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Researchers develop breathalyser that identifies drugs, disease from exhaled breath


Published on: December 9, 2017 | Updated on: December 9, 2017

The collection procedure is non-invasive, can be repeated within a short time span and is convenient. (Photo: Pixabay)

Testing for drug use and disease in humans could soon be much simpler, as researchers have developed a breathalyser that can identify drugs from exhaled breath.

In a study published in the Journal of Breath Research, the researchers demonstrate how collecting and analysing externally-produced compounds in the lining fluid of the airways allows for non-invasive testing and monitoring.

"Exhaled breath contains particles carrying non-volatile substances. The main components, lipids and proteins, are derived from the respiratory tract lining fluid," said Goran Ljungkvist, from the University of Gothenburg in Sweden.

"The collection procedure is non-invasive, can be repeated within a short time span and is convenient," Ljungkvist said.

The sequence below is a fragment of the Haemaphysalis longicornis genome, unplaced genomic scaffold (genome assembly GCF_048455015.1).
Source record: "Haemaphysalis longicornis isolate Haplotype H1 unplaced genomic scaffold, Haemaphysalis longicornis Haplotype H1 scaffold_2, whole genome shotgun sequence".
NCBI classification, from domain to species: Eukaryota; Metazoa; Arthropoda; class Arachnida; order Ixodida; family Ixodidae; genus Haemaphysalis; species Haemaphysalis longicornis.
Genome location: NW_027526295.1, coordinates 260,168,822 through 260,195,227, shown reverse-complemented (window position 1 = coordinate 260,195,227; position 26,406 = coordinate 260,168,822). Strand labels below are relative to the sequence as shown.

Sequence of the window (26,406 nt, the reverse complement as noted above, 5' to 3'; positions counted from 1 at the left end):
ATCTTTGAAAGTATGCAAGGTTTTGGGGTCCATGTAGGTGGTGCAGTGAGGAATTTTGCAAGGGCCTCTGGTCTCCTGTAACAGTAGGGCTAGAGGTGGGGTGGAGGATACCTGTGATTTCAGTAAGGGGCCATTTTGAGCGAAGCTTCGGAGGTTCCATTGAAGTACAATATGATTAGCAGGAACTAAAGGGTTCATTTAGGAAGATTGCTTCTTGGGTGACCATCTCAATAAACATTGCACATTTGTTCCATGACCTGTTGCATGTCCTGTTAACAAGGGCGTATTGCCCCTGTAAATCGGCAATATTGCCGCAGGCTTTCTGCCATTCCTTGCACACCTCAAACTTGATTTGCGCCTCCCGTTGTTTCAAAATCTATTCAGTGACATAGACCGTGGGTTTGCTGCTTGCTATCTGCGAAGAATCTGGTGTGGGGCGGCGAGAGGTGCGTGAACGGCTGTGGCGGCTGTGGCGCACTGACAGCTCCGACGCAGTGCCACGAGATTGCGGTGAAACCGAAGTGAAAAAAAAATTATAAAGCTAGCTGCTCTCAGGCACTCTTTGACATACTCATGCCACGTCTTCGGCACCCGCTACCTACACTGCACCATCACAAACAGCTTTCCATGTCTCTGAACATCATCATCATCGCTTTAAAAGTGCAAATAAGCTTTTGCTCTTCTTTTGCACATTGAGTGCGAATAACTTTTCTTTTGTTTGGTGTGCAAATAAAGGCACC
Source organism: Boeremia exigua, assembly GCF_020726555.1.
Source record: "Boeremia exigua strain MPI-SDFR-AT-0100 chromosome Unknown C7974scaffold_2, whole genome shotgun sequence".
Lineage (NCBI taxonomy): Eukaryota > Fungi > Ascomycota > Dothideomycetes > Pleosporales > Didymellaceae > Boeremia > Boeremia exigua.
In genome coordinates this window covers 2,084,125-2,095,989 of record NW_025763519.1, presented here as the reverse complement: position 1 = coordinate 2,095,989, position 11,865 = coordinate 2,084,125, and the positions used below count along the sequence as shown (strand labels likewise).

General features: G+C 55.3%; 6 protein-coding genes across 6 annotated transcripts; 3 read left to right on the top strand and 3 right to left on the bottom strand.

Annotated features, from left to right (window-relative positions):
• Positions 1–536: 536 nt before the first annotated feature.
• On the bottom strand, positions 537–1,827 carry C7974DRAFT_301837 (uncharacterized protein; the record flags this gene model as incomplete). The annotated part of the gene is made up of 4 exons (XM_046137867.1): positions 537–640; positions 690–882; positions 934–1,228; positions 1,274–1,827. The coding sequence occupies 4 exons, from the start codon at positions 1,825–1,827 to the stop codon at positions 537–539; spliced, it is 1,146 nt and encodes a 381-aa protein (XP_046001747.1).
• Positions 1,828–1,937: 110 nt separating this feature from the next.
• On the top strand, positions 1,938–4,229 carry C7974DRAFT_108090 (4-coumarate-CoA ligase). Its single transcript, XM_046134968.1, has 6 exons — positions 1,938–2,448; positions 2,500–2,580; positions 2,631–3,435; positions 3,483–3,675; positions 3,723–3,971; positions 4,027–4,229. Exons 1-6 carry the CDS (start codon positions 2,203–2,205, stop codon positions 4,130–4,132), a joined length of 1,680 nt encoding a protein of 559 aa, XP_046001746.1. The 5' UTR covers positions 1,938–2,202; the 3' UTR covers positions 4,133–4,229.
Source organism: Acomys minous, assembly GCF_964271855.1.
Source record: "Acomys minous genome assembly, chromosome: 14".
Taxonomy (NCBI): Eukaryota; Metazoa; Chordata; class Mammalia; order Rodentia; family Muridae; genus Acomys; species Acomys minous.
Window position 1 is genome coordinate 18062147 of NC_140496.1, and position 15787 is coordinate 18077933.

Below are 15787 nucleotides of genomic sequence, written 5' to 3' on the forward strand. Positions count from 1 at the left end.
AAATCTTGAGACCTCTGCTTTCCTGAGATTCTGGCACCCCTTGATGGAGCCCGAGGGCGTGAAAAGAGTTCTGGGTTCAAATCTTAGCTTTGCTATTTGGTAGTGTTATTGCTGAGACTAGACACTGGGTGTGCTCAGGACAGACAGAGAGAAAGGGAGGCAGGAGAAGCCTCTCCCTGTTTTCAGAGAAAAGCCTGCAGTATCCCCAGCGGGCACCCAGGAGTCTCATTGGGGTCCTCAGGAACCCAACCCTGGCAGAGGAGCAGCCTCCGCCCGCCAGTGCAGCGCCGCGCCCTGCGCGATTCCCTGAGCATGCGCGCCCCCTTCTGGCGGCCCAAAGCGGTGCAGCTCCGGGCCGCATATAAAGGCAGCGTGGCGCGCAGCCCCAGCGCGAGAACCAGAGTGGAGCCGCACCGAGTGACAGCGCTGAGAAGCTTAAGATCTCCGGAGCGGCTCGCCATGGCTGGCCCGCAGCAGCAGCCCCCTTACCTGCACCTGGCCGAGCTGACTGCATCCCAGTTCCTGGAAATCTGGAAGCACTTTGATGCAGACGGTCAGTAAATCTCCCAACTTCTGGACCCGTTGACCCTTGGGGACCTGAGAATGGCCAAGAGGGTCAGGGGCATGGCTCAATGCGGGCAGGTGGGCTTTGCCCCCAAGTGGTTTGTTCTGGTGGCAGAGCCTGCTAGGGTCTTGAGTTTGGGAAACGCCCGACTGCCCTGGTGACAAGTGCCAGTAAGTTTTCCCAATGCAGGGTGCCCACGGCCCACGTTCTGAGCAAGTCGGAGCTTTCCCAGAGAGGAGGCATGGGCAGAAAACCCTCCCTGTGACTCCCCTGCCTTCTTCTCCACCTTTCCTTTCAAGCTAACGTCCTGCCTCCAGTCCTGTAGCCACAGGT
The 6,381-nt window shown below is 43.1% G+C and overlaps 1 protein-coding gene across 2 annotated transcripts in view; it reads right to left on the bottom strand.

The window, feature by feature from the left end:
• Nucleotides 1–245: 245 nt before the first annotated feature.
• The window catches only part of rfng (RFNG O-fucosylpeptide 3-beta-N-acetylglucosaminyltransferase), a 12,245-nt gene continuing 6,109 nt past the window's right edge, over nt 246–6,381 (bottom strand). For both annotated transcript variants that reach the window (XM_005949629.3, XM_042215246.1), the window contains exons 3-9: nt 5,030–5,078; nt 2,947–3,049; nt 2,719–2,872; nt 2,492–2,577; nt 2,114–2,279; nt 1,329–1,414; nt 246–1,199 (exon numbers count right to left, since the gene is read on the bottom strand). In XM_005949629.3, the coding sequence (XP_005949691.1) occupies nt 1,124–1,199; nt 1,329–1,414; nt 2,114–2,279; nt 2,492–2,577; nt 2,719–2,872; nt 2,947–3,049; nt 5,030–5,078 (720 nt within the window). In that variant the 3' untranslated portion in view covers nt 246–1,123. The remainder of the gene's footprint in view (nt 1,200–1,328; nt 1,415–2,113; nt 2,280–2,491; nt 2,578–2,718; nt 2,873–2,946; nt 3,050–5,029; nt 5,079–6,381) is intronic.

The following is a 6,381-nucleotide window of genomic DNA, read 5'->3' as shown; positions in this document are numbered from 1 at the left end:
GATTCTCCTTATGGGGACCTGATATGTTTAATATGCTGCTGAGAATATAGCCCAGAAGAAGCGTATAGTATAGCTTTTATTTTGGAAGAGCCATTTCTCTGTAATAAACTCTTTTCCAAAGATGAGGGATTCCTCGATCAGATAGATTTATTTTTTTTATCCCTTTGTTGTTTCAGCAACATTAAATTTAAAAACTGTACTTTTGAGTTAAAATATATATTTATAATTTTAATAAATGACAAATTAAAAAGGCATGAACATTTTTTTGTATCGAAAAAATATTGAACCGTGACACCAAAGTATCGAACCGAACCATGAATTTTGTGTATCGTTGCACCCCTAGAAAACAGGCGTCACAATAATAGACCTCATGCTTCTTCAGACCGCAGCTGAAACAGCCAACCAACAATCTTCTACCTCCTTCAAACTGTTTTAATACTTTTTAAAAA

"The small mass sampled is, however, an analytical challenge. Nevertheless, exhaled particles are a new and promising matrix for the analysis of biomarkers," Ljungkvist said.

The researchers took breath samples from 13 subjects who were undergoing methadone management, to explore whether traces of the drug could be detected via their breath, rather than using invasive techniques that disturb the integrity of the subject.

"We also wanted to discover the best method for collecting methadone particles in the exhaled breath, so our study compared two different sampling methods - electret filtration, and impaction," Ljungkvist said.

The electret filtration method potentially collected exhaled particles of all sizes, while the one based on impaction collected particles in the size range of 0.5 to 7um, known to reflect respiratory tract lining fluid from the small airways.

The researchers used liquid chromatography-mass spectrometry to analyse the collected samples, as well as investigating the impact of different breathing patterns.

Their results showed methadone was present in all samples using both methods, but when using the method based on impaction, the concentration of methadone in exhaled breath was less than one per cent of the concentration collected by the method based on filtration.

"The difference in collected amounts of methadone between the two methods was, however, huge. That raised secondary questions on the origin of the collected particles, possible contamination from oral fluid, the breathing pattern and finally the design of the collection device," Ljungkvist said.